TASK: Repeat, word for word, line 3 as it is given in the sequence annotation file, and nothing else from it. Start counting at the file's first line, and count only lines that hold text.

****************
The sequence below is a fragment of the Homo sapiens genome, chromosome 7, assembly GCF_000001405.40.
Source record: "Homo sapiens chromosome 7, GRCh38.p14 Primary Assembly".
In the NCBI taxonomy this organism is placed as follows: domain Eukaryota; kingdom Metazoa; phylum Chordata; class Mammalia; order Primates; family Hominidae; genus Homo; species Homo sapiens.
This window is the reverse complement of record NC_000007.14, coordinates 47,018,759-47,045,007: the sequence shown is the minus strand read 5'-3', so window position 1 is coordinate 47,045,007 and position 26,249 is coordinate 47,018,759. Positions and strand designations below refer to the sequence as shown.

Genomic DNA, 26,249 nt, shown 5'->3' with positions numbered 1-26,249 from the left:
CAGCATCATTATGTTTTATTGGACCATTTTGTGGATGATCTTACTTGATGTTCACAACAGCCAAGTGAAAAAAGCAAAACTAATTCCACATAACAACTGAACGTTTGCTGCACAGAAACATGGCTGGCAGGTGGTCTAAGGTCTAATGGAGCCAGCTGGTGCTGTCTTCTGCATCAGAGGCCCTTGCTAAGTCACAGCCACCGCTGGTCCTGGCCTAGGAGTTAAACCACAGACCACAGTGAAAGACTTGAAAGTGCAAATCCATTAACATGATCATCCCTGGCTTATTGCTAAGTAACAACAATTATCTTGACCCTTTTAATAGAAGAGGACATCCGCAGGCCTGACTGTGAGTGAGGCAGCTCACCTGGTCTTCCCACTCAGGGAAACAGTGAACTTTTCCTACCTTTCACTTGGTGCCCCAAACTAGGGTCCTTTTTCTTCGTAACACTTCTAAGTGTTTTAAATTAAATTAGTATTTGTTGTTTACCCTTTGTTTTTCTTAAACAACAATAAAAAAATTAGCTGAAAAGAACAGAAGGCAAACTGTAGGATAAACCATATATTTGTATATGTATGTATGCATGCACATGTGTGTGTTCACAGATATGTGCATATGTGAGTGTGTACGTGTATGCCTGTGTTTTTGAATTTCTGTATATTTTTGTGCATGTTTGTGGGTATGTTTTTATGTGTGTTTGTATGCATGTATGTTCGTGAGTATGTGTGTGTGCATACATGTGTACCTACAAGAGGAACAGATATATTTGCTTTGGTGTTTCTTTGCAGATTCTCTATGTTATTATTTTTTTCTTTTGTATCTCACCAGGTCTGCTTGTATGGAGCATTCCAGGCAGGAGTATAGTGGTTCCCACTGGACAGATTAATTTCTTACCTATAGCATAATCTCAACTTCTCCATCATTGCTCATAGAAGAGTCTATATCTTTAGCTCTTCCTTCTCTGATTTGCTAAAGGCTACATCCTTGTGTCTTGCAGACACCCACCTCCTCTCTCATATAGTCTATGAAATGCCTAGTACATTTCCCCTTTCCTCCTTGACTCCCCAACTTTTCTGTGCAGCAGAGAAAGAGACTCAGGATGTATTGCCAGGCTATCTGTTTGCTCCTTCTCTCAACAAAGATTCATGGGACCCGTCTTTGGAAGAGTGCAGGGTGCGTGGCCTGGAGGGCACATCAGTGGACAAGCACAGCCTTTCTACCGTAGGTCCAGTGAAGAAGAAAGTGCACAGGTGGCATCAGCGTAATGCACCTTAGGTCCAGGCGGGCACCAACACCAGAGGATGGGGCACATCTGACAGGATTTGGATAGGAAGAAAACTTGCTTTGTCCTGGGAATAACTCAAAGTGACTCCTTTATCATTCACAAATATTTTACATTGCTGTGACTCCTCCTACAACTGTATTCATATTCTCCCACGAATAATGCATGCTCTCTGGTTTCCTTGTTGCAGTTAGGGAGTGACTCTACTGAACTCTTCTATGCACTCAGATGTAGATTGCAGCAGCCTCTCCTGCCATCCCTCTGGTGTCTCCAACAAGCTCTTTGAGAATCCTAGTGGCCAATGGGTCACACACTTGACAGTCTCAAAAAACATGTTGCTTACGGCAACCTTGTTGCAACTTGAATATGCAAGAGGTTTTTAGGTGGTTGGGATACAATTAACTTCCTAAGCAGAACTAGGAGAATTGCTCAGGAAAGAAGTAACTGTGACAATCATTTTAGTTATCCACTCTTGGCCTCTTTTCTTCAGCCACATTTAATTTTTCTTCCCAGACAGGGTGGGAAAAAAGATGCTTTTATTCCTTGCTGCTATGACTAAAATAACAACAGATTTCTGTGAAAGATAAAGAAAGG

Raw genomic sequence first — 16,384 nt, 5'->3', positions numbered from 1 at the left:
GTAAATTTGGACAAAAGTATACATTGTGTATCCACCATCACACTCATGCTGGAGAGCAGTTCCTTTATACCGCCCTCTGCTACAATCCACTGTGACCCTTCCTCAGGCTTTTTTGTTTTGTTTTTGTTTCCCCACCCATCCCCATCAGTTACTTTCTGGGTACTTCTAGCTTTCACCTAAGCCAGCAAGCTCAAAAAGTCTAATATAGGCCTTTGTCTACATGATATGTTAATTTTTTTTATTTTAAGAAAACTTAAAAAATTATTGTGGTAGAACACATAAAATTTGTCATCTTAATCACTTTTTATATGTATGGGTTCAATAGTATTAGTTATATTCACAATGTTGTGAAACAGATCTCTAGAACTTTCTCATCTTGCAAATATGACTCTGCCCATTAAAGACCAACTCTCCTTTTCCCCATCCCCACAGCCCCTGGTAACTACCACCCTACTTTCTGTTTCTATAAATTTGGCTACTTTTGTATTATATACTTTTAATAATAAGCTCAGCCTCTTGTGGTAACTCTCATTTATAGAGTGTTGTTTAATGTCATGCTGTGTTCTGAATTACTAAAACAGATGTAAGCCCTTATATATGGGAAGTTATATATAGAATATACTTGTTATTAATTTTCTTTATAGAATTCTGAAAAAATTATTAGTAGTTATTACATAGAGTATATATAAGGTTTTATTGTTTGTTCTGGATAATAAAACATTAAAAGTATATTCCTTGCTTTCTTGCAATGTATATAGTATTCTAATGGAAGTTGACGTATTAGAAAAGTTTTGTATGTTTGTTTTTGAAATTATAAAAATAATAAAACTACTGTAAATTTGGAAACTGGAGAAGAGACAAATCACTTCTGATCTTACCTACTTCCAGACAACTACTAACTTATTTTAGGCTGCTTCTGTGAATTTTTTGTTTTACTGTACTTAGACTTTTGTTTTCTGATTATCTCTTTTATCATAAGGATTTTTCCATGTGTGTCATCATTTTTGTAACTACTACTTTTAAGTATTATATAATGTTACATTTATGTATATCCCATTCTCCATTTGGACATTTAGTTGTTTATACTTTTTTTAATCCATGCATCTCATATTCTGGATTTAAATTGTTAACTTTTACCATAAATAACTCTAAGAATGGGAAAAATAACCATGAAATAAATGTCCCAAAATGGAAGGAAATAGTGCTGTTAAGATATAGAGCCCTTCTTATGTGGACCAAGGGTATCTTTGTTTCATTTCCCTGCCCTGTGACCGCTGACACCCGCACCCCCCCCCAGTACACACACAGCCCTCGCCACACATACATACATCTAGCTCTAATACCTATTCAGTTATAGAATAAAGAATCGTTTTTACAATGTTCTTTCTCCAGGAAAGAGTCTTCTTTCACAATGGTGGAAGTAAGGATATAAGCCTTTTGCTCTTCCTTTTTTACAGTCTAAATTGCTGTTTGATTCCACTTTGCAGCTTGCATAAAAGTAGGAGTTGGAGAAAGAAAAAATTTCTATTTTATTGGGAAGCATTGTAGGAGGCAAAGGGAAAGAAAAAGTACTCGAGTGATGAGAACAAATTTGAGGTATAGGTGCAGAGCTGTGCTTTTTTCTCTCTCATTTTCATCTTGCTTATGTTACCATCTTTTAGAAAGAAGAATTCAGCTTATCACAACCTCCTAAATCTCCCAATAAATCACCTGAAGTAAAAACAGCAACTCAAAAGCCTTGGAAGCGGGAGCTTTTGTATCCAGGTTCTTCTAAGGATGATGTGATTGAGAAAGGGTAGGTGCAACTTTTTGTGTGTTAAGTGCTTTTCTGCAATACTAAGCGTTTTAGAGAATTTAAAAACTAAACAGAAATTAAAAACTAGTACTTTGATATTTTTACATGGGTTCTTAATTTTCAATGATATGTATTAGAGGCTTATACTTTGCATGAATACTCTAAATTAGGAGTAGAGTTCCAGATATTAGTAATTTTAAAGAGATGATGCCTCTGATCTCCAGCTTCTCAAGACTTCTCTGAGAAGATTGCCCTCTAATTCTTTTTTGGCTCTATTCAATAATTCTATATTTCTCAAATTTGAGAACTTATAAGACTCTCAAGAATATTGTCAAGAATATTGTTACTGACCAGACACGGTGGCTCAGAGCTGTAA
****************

In the NCBI taxonomy this organism is placed as follows: domain Eukaryota; kingdom Metazoa; phylum Chordata; class Mammalia; order Primates; family Hominidae; genus Homo; species Homo sapiens.